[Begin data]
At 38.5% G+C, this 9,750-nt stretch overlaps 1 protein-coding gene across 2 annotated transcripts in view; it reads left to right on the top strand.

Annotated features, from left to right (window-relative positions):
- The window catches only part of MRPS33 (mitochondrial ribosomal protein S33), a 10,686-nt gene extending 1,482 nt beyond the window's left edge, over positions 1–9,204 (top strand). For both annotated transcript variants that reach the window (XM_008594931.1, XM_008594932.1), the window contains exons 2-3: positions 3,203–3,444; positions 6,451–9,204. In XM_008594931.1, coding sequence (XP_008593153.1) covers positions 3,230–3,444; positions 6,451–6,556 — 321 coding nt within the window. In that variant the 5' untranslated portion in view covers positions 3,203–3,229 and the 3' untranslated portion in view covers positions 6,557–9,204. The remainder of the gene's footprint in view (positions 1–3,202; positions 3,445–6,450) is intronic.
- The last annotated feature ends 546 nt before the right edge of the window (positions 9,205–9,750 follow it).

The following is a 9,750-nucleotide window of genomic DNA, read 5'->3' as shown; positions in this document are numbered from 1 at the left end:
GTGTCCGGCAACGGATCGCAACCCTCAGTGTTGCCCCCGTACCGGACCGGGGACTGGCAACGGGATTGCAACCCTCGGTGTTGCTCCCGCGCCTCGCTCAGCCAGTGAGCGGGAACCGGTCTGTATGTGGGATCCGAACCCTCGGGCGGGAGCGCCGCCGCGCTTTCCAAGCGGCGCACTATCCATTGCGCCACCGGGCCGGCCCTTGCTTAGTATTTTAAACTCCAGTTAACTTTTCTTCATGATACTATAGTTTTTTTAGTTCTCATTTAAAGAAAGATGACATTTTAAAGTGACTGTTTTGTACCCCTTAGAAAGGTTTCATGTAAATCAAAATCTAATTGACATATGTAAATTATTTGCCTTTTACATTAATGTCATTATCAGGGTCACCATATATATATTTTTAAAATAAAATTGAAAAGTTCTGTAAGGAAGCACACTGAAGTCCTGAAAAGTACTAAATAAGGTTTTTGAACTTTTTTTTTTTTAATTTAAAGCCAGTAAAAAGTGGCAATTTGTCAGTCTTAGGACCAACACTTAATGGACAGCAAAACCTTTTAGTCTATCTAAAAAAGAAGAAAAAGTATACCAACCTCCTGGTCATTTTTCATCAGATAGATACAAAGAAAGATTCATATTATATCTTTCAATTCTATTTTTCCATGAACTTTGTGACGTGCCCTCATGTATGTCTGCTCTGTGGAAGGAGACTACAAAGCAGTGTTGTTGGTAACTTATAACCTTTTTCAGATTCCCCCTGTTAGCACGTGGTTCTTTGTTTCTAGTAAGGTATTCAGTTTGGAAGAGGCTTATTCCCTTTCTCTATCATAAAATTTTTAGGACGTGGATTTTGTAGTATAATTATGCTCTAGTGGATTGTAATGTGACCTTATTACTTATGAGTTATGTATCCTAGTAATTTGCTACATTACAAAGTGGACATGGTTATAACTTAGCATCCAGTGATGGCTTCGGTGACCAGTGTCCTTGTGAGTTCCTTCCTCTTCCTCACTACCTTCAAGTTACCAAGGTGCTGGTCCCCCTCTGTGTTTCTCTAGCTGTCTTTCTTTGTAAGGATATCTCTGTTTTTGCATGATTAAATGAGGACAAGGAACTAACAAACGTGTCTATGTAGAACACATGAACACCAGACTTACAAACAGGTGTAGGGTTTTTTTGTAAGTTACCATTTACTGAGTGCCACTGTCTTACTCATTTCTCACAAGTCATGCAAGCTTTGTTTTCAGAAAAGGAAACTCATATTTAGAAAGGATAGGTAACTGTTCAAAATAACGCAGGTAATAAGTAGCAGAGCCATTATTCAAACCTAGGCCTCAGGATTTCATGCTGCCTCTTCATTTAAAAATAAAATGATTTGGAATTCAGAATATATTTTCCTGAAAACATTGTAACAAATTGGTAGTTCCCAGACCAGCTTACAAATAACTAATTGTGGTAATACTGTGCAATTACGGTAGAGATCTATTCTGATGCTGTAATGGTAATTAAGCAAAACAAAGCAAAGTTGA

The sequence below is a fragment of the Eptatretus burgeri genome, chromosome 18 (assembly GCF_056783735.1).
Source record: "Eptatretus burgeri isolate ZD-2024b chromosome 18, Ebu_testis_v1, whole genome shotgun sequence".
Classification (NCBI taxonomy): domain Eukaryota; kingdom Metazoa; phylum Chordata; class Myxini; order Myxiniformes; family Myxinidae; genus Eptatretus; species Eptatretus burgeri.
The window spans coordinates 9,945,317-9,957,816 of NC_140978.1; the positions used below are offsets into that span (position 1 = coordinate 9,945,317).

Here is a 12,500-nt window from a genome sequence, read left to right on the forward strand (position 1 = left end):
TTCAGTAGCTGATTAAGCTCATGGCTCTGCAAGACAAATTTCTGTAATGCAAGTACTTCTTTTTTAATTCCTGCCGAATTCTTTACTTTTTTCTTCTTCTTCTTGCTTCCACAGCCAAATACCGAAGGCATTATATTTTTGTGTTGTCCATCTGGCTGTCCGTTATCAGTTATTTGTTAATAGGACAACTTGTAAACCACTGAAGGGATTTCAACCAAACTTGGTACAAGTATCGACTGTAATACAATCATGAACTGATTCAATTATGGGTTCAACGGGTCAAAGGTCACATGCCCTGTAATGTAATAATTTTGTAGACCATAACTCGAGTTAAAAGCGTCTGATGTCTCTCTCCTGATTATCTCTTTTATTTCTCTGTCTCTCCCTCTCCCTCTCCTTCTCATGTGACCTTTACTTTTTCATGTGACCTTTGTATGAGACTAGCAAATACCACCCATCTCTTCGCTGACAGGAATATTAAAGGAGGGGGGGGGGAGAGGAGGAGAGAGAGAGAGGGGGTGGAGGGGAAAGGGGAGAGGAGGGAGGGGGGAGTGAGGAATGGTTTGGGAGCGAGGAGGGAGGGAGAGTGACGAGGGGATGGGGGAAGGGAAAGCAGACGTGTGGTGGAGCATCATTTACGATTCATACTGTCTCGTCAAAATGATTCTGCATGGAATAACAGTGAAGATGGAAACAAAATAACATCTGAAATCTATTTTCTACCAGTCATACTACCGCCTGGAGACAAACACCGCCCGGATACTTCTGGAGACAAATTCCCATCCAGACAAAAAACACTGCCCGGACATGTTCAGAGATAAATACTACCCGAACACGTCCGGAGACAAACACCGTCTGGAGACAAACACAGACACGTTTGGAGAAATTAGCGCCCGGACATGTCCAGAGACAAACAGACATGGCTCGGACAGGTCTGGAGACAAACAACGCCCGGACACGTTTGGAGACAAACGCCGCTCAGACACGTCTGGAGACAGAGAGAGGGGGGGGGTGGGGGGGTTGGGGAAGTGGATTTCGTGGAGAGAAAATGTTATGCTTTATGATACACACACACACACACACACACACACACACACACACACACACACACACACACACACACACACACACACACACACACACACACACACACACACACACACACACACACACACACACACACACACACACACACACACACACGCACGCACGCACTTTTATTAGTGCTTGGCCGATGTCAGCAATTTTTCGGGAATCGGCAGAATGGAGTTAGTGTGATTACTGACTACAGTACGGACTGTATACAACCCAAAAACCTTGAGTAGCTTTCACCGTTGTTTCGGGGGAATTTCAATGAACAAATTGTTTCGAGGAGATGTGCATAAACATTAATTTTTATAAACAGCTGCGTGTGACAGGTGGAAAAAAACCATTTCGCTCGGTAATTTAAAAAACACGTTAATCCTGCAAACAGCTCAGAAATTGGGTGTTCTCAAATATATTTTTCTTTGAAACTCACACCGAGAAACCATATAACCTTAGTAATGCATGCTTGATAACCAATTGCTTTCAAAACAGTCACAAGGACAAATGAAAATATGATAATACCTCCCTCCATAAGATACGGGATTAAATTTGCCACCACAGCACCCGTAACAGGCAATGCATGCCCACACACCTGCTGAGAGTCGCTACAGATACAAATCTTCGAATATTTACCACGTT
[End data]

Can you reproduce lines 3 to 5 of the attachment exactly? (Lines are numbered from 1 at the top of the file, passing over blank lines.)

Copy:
- The window catches only part of MRPS33 (mitochondrial ribosomal protein S33), a 10,686-nt gene extending 1,482 nt beyond the window's left edge, over positions 1–9,204 (top strand). For both annotated transcript variants that reach the window (XM_008594931.1, XM_008594932.1), the window contains exons 2-3: positions 3,203–3,444; positions 6,451–9,204. In XM_008594931.1, coding sequence (XP_008593153.1) covers positions 3,230–3,444; positions 6,451–6,556 — 321 coding nt within the window. In that variant the 5' untranslated portion in view covers positions 3,203–3,229 and the 3' untranslated portion in view covers positions 6,557–9,204. The remainder of the gene's footprint in view (positions 1–3,202; positions 3,445–6,450) is intronic.
- The last annotated feature ends 546 nt before the right edge of the window (positions 9,205–9,750 follow it).

The following is a 9,750-nucleotide window of genomic DNA, read 5'->3' as shown; positions in this document are numbered from 1 at the left end: